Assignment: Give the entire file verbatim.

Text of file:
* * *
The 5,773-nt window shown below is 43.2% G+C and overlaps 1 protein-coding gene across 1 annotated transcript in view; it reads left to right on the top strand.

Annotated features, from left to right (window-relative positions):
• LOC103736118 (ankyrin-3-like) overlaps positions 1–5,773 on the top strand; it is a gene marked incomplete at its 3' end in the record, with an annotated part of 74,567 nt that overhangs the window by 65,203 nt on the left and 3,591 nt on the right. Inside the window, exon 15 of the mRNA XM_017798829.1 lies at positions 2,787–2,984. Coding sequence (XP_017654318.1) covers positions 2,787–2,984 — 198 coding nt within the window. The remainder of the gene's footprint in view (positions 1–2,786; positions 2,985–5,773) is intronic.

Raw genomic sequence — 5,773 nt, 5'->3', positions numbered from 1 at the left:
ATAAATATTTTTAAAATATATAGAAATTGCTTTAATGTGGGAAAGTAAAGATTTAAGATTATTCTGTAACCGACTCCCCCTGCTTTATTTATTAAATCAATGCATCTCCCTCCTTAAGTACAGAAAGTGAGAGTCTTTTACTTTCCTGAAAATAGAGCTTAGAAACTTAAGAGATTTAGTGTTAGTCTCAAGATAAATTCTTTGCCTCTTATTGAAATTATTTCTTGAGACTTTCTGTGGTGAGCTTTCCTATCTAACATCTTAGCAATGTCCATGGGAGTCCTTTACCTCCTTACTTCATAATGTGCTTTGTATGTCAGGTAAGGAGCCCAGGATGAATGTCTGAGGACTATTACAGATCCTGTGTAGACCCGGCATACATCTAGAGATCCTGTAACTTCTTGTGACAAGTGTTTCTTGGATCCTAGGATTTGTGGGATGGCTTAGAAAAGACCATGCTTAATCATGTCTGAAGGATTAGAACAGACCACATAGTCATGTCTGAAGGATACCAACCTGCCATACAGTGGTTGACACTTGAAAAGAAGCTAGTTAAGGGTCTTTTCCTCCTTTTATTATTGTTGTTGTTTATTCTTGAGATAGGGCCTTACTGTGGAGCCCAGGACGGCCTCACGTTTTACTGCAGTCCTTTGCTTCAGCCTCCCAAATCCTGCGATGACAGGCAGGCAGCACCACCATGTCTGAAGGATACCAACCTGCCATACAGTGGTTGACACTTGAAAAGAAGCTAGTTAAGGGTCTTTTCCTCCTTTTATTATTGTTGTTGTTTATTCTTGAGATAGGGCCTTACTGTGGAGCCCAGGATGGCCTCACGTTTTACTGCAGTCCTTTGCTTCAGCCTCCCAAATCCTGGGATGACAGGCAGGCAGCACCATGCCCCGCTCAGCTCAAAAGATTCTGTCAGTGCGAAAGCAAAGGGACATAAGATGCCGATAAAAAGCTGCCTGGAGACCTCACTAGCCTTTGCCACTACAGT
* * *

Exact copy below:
The 5,773-nt window shown below is 43.2% G+C and overlaps 1 protein-coding gene across 1 annotated transcript in view; it reads left to right on the top strand.

Annotated features, from left to right (window-relative positions):
• LOC103736118 (ankyrin-3-like) overlaps positions 1–5,773 on the top strand; it is a gene marked incomplete at its 3' end in the record, with an annotated part of 74,567 nt that overhangs the window by 65,203 nt on the left and 3,591 nt on the right. Inside the window, exon 15 of the mRNA XM_017798829.1 lies at positions 2,787–2,984. Coding sequence (XP_017654318.1) covers positions 2,787–2,984 — 198 coding nt within the window. The remainder of the gene's footprint in view (positions 1–2,786; positions 2,985–5,773) is intronic.

Raw genomic sequence — 5,773 nt, 5'->3', positions numbered from 1 at the left:
ATAAATATTTTTAAAATATATAGAAATTGCTTTAATGTGGGAAAGTAAAGATTTAAGATTATTCTGTAACCGACTCCCCCTGCTTTATTTATTAAATCAATGCATCTCCCTCCTTAAGTACAGAAAGTGAGAGTCTTTTACTTTCCTGAAAATAGAGCTTAGAAACTTAAGAGATTTAGTGTTAGTCTCAAGATAAATTCTTTGCCTCTTATTGAAATTATTTCTTGAGACTTTCTGTGGTGAGCTTTCCTATCTAACATCTTAGCAATGTCCATGGGAGTCCTTTACCTCCTTACTTCATAATGTGCTTTGTATGTCAGGTAAGGAGCCCAGGATGAATGTCTGAGGACTATTACAGATCCTGTGTAGACCCGGCATACATCTAGAGATCCTGTAACTTCTTGTGACAAGTGTTTCTTGGATCCTAGGATTTGTGGGATGGCTTAGAAAAGACCATGCTTAATCATGTCTGAAGGATTAGAACAGACCACATAGTCATGTCTGAAGGATACCAACCTGCCATACAGTGGTTGACACTTGAAAAGAAGCTAGTTAAGGGTCTTTTCCTCCTTTTATTATTGTTGTTGTTTATTCTTGAGATAGGGCCTTACTGTGGAGCCCAGGACGGCCTCACGTTTTACTGCAGTCCTTTGCTTCAGCCTCCCAAATCCTGCGATGACAGGCAGGCAGCACCACCATGTCTGAAGGATACCAACCTGCCATACAGTGGTTGACACTTGAAAAGAAGCTAGTTAAGGGTCTTTTCCTCCTTTTATTATTGTTGTTGTTTATTCTTGAGATAGGGCCTTACTGTGGAGCCCAGGATGGCCTCACGTTTTACTGCAGTCCTTTGCTTCAGCCTCCCAAATCCTGGGATGACAGGCAGGCAGCACCATGCCCCGCTCAGCTCAAAAGATTCTGTCAGTGCGAAAGCAAAGGGACATAAGATGCCGATAAAAAGCTGCCTGGAGACCTCACTAGCCTTTGCCACTACAGT